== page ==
The Two Sides of Fate

By Seema

Author's note: So what *did* happen with the coin toss? Here are two possibilities. There is a *third* possibility, but I decided not to write that, since I'm still euphoric from the 'happily ever after' ending; maybe another time. These can be read in any order you'd like. Set right after the series finale, "Fair Winds and Following Seas", so expect spoilers galore for all of the 10th season, and maybe even before that.

Disclaimer: DPB and CBS owns these characters. I just wanted to tie up some loose ends.

**** San Diego ****

Mac took a deep breath and straightened up. Her hands were sticky from packing tape and raw from assembling the cardboard boxes. She took a long look around the apartment. In less than three days, she had dismantled nearly a decade's worth of memories. She had grown so comfortable living in this apartment, it was difficult to imagine living anywhere else. Still, the San Diego opportunity was one she couldn't turn down, and while she had concerns, she was looking forward to finally getting a command of her own.

Mac went into the kitchen and started pulling the mugs down from the cupboard. The bedroom was mostly packed, and the living room and dining room were done. Thanks to some help from Coates and Harriet earlier in the day, she had managed to get more done than she had anticipated. Now all that really left was the big furniture and the movers would be by first thing in the morning to load those pieces into the truck.

After the mugs were on the counter, Mac started taking down the dishes. Somehow, she had managed to accumulate an amazing amount of plates; by last count, she had three complete dinnerware sets, each with 8 table settings. She tried to remember when she'd had more than two people over for dinner at a time, and failed miserably. Something to change in San Diego, she thought decisively.

Behind her, she heard the door open and she turned. Harm stood there, several flattened cardboard boxes in his hand.

"Hey," he said. "The door was open."

"That's fine," Mac said. She went to him, and kissed him lightly on the lips. It surprised her how easily this show of affection came to her, how she didn't even have to think about what she was doing. She rested her hand lightly on his chest. "How are you doing?"

"Good, you?" Harm asked. He pulled her to him, keeping his arm curled possessively and protectively around her waist.

Mac waved to the piles of boxes scattered throughout the apartment. "Tired, but I'm starting to see the light at the end of the table. What's your status?"

"I'm all packed," Harm said.

"Show off." Mac gently disengaged herself. "Boxes? For me? Thanks. I was close to running out."

"No problem. And to be fair, I can't take all the credit. Sturgis and Bud were a great help." His lips curled up. "And you wouldn't believe who showed up at the end to lend a hand."

"Who?" Mac asked, taking the boxes from him and heading back into the kitchen.




"Wow." Mac shook her head. "Will wonders never cease?"

Harm surveyed the dishes on the kitchen counter and then spotted the piles of newspaper on Mac's table; she'd collected them from her neighbors in preparation for packing. "I'll wrap the dishes up and you'll get done faster," he said. "Lest you be completely swept off your feet by the young lieutenant's generosity, I should mention he brought San Diego up at least a dozen times."

"He really wants to go," Mac said, handing a glass salad bowl to Harm, and then the matching platter.

"He said you said no. In very certain terms. He's convinced he can wear you down." Harm glanced at Mac. "I said he obviously doesn't know you very well. It took *me* nearly a decade to get a 'yes' out of you."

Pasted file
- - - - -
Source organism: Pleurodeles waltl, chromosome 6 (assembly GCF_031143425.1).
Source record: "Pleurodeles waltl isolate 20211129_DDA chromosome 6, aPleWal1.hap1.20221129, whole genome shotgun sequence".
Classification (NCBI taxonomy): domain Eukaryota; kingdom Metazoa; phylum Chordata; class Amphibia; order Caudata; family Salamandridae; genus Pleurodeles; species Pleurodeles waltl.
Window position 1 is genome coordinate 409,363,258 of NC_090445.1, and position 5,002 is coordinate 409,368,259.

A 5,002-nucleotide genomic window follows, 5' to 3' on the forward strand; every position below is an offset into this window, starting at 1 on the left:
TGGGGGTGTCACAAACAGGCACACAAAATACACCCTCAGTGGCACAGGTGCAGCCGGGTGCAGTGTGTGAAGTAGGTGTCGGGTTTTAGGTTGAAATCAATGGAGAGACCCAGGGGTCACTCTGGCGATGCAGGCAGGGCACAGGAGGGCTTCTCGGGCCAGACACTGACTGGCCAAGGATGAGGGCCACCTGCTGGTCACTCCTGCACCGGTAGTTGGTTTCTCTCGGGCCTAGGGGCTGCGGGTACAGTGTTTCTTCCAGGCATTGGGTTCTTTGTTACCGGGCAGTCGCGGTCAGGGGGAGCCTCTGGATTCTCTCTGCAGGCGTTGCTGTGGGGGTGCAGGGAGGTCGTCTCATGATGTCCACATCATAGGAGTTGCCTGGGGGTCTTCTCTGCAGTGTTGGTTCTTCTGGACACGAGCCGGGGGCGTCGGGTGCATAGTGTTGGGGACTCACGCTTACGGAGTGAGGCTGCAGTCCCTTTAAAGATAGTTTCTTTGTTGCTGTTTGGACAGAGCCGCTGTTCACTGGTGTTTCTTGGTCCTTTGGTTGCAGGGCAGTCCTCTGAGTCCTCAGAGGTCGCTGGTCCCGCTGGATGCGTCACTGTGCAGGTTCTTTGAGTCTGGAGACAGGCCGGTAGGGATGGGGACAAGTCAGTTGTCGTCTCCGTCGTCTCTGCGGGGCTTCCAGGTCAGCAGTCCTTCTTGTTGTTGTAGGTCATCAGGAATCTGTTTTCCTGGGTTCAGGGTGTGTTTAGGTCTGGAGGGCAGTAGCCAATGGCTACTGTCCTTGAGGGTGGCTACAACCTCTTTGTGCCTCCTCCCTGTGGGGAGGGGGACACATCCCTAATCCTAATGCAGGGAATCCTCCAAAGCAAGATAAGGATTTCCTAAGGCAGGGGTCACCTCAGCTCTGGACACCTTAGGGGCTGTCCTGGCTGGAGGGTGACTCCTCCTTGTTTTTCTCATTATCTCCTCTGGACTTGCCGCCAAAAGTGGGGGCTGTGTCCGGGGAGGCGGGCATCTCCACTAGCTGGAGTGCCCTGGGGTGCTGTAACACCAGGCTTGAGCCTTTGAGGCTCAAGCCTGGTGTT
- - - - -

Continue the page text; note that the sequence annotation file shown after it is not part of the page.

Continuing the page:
Mac smiled. "I have to give him credit for stubbornness. He doesn't take 'no' for an answer very well." She bit her lip. "He's very talented, passionate, and creative, but I don't trust him." She rubbed her hands together, grimacing at the roughness of her skin. "He's got a lot to learn about ethics, and I don't want to be the one to teach him."

"As I mentioned before, I think he's got promise," Harm said. "I saw a spark in him on the case we worked together. He'll go far." He bit his lip. "In the end though, it's your decision, Mac. You have the right to choose your staff. If you don't feel comfortable with the people reporting to you, then I would stick with your gut."

"I know, but still, I feel guilty. After all, isn't it the *right* thing to do to give someone an opportunity when they specifically ask for it?"

"Well, it depends," Harm said. He reached for the masking tape and in a quick motion, had another box sealed and on the floor. "You're slowing down, Marine."

Mac smiled. "Sorry. Someone's been distracting me."

"Really?" He offered her a lopsided grin that melted her heart immediately. She wondered how she'd resisted his charms for so many years.

"You don't do innocent so well, Harm." Mac brought over another stack of dishes to him and laid them on the table with a gentle thud. "It's going to be an interesting change, San Diego is." She eyed him carefully. She remembered her relief at seeing the coin flip 'tails' and realizing she wouldn't be the one resigning her commission. In the next breath, she had stared at Harm and noted for a moment, his expression had completely frozen and then a slow smile had spread across his fate.

"I guess fate has spoken," he had said. "We're going to San Diego."

In the commotion that followed, Mac had desperately wanted to ask Harm if he was sure. He had just been promoted; maybe they could work something out. It didn't have to be an all or nothing arrangement, she thought. If they had time, just a few more days, they could come up with a more equitable solution. But by the time the evening was over, Harm had been joking about being a kept man, about having more time to play golf and go flying in his plane. He had seemed all right, but now, Mac wanted to know for sure.

"Harm?" she asked carefully. "About San Diego--"

"I'm looking forward to it."

"You are?" Mac stared at him. She pressed her palms flat against the table and looked at him. "Harm, please, be honest."